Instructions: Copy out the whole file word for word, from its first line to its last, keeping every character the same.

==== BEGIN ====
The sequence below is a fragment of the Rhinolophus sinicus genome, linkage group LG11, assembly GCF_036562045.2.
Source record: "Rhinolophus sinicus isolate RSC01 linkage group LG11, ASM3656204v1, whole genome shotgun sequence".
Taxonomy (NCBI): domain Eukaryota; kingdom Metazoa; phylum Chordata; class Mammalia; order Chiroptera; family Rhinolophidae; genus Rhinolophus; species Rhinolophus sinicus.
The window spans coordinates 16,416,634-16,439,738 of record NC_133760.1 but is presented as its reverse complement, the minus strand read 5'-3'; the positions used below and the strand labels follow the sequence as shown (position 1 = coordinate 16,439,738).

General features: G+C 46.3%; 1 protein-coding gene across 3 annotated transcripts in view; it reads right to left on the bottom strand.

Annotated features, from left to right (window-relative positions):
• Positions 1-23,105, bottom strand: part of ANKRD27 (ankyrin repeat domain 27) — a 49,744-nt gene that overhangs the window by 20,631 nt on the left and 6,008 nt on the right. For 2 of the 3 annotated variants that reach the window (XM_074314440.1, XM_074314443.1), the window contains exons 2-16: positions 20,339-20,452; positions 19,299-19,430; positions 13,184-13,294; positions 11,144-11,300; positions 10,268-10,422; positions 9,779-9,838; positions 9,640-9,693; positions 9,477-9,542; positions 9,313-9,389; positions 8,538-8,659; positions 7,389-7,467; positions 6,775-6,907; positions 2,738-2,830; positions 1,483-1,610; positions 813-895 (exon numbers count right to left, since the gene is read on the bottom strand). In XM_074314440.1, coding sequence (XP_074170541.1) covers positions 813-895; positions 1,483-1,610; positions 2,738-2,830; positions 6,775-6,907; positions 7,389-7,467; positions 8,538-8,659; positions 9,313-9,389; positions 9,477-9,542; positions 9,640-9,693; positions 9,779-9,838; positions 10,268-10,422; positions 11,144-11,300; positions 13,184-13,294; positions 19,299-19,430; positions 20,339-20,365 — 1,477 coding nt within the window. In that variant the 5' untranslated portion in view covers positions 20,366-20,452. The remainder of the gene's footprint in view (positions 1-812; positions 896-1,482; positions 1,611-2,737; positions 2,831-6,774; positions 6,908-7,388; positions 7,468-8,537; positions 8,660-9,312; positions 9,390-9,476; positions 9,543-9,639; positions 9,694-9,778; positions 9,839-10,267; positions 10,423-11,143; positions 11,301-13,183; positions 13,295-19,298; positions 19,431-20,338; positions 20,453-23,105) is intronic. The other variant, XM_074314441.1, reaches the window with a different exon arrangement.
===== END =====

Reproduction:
The sequence below is a fragment of the Rhinolophus sinicus genome, linkage group LG11, assembly GCF_036562045.2.
Source record: "Rhinolophus sinicus isolate RSC01 linkage group LG11, ASM3656204v1, whole genome shotgun sequence".
Taxonomy (NCBI): domain Eukaryota; kingdom Metazoa; phylum Chordata; class Mammalia; order Chiroptera; family Rhinolophidae; genus Rhinolophus; species Rhinolophus sinicus.
The window spans coordinates 16,416,634-16,439,738 of record NC_133760.1 but is presented as its reverse complement, the minus strand read 5'-3'; the positions used below and the strand labels follow the sequence as shown (position 1 = coordinate 16,439,738).

General features: G+C 46.3%; 1 protein-coding gene across 3 annotated transcripts in view; it reads right to left on the bottom strand.

Annotated features, from left to right (window-relative positions):
• Positions 1-23,105, bottom strand: part of ANKRD27 (ankyrin repeat domain 27) — a 49,744-nt gene that overhangs the window by 20,631 nt on the left and 6,008 nt on the right. For 2 of the 3 annotated variants that reach the window (XM_074314440.1, XM_074314443.1), the window contains exons 2-16: positions 20,339-20,452; positions 19,299-19,430; positions 13,184-13,294; positions 11,144-11,300; positions 10,268-10,422; positions 9,779-9,838; positions 9,640-9,693; positions 9,477-9,542; positions 9,313-9,389; positions 8,538-8,659; positions 7,389-7,467; positions 6,775-6,907; positions 2,738-2,830; positions 1,483-1,610; positions 813-895 (exon numbers count right to left, since the gene is read on the bottom strand). In XM_074314440.1, coding sequence (XP_074170541.1) covers positions 813-895; positions 1,483-1,610; positions 2,738-2,830; positions 6,775-6,907; positions 7,389-7,467; positions 8,538-8,659; positions 9,313-9,389; positions 9,477-9,542; positions 9,640-9,693; positions 9,779-9,838; positions 10,268-10,422; positions 11,144-11,300; positions 13,184-13,294; positions 19,299-19,430; positions 20,339-20,365 — 1,477 coding nt within the window. In that variant the 5' untranslated portion in view covers positions 20,366-20,452. The remainder of the gene's footprint in view (positions 1-812; positions 896-1,482; positions 1,611-2,737; positions 2,831-6,774; positions 6,908-7,388; positions 7,468-8,537; positions 8,660-9,312; positions 9,390-9,476; positions 9,543-9,639; positions 9,694-9,778; positions 9,839-10,267; positions 10,423-11,143; positions 11,301-13,183; positions 13,295-19,298; positions 19,431-20,338; positions 20,453-23,105) is intronic. The other variant, XM_074314441.1, reaches the window with a different exon arrangement.